Sprinkling Strawberries

Here in SoFlo we were still in the post Civil War Reconstruction era, embodied in the young woman who strolled into the store one day as if she had just stepped out of a scene from Gone with the Wind. She came up to me and said, with her syrupy Southern drawl, “Can you tell me, d’y’all sprinkle your strawberries with something…?”

Before leaping to say “Try dry mustard,” I realized, largely due to my long association with Brad, a third generation Floridian, that she was speaking Southern for pesticide.

“Wash ’em well,” I said.

Even though we offered a choice of selecting berries individually by the pound from the berry bar in the center of the store or already packaged, priced by the pint or quart, customers would sort through the berries in the baskets, rearranging them within a basket and among the baskets, women especially, looking like they were at a rummage sale for socks. Then they’d bring this quart towering with berries to the register. It reminded me of when I was a little girl and read this fairy tale about “The Village of Cream Puffs,” the place where Wing Tip, the Spick lived, a little girl with eyes “so blue, such a clear light shining blue, they are the same as cornflowers with blue raindrops shining and dancing on the silver leaves after a sun shower.” (From Rootabaga Stories, by Carl Sandburg.)

The story was illustrated with a picture of a little girl wearing two pronounced beauty marks, freckles, on her creamy white face with the strawberry red lips, and holding onto a tether of floating mountains of cream puffs capped with strawberries and whipped cream, stretching from here to the horizon. The Village of Cream Puffs is so light it must be tethered to a spool so when the wind is done blowing the people of the village come together and wind up the spool to bring the village back where it was before. Wing Tip, the Spick’s freckles that her mother has placed on her chin look like two little burnt cream puffs kept in the oven too long, so that when she peers into the looking glass to brush her hair, she will be reminded of where she came from and won’t stay away too long.

Sometimes if the customer’s berry mountain was too tall for a plastic bag to scale and he or she had gotten the berries from the basket display on my checkout counter when I’d stepped away for a moment, I’d say, “Oh, look at this. Somebody sure filled these baskets unequally. Let me just take a few of these and put them in this half-full basket here,” and I’d grab a small handful out of the customer’s basket and replace them in the other basket. The customer never said anything.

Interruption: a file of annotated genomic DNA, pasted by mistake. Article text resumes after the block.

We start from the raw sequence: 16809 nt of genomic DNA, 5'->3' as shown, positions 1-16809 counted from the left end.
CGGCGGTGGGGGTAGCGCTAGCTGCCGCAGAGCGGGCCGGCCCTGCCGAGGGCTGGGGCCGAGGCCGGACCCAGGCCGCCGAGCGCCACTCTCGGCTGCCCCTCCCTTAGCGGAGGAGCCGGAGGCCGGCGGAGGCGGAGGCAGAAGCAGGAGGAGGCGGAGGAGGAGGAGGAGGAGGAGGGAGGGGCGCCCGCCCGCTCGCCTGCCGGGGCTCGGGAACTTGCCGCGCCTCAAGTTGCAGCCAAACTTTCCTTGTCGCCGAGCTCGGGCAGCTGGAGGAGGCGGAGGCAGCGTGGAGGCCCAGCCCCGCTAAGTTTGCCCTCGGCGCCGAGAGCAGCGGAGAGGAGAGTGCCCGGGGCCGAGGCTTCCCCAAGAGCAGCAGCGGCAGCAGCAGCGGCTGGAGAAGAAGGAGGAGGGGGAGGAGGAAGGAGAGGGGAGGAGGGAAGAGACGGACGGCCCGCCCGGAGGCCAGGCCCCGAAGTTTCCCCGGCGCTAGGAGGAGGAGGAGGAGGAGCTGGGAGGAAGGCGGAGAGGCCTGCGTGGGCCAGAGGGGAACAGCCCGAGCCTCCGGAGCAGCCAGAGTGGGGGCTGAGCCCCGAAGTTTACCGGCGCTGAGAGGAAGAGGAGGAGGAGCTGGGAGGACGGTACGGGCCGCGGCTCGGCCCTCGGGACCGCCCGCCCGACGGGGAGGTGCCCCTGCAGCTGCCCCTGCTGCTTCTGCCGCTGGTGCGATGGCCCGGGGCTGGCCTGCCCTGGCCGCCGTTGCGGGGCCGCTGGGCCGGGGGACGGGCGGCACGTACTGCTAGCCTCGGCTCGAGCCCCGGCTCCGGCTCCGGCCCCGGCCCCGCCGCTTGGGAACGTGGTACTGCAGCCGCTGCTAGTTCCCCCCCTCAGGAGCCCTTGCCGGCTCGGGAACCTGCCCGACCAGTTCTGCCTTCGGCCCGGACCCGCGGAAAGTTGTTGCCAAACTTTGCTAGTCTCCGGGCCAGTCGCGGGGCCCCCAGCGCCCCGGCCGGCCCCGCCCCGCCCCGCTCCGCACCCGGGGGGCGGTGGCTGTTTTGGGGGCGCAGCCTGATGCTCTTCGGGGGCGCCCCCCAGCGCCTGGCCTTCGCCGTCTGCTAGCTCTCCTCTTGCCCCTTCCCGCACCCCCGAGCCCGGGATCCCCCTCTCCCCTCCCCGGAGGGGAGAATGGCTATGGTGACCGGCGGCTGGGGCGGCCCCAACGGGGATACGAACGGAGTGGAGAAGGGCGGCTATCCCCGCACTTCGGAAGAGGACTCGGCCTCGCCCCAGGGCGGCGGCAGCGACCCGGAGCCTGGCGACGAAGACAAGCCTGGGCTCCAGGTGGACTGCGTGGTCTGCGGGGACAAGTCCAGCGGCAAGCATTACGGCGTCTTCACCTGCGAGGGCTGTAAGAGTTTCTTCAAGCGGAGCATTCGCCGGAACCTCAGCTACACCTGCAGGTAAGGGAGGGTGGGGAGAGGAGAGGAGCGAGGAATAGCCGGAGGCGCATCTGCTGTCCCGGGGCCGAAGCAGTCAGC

–Samantha Mozart
for Carolina Gringo

7 Responses to Sprinkling Strawberries

  1. Hi Sam – honestly I don’t know how people can be so unfair to the growers/ small farmers … but yes it happens and then the habit gets passed down and is worse …

    I’m amazed to read that the strawberry season in Florida has already finished now … interesting to know – cheers Hilary

  2. oh! now you’ve got me drooling! Cream puffs and strawberries – and cherries thrown into the mix? Thanks Carolina Gringo aka Samantha … much enjoyed. Good images in mind – also, cleverly not letting the customer get away with overloading!

    • Has me drooling, too, Susan. Our Florida strawberry season has just ended here. They ship the berries north, so we can buy them in our stores in Delaware and enjoy them. I used to make strawberry shortcake for my mother and me topped with the heavy cream I bought in the store and whipped. Yum.

      These strawberry dealings with the customers occurred 20 years ago. And, as I reread this story for publishing, I wondered if I’d react the same now. I am more subdued and customers are way too sensitive these days.

      Thanks for coming by and commenting. I will be over to your site soon to catch up on your A-Zs.

  3. Ah-ha!! NOW I know how to get into your blog to read it. Your new blog announcement threw me for a loss. I was wondering if you were going to compete in the A to Z Challenge this year, but I see you are not… me neither. However, miracles do happen as I too posted on my blog today. I haven’t posted in some time. I enjoyed your story.

    • Happy you found my post, Gwynn. You can sign up on my website to receive email notifications of my new posts; then, you’ll always find them. Just fill in your email address in the box on the right sidebar here (where it says “Enter your email address,” “Subscribe”).

      I saw you have published a post, also. Glad to see you’re writing. I always enjoy your posts and will be over to visit you soon. I look forward to reading it. No A-Zs this year for me; too much else going on, as with you, too, I’m sure.

      I’m happy you came by and commented, Gwynn. Thank you!

  4. While rummaging through your writing the re-sourcing, arranging, rearranging and hoarding of strawberries in your Funny Farm Story conjured a new character’s name for the antagonist in my latest SoFlo crime, murder mystery, romance, geopolitical triller, novel — Constance Greed.

    Enjoyed this story, I pictured strawberries flittering from towered baskets skittering all over the floor of the the farm stand from the strawberry basket display table all the way to the cashier.

    Looking forward to your next post.

    R.

    • Well, actually it was the chain of cherry stems that flittered and littered the floor in front of my checkout counter, R, from customers helping themselves to samples of cherries displayed for sale in quart cartons on my counter.

      Thanks for your comment, the visual and the apropos character name.

      S.

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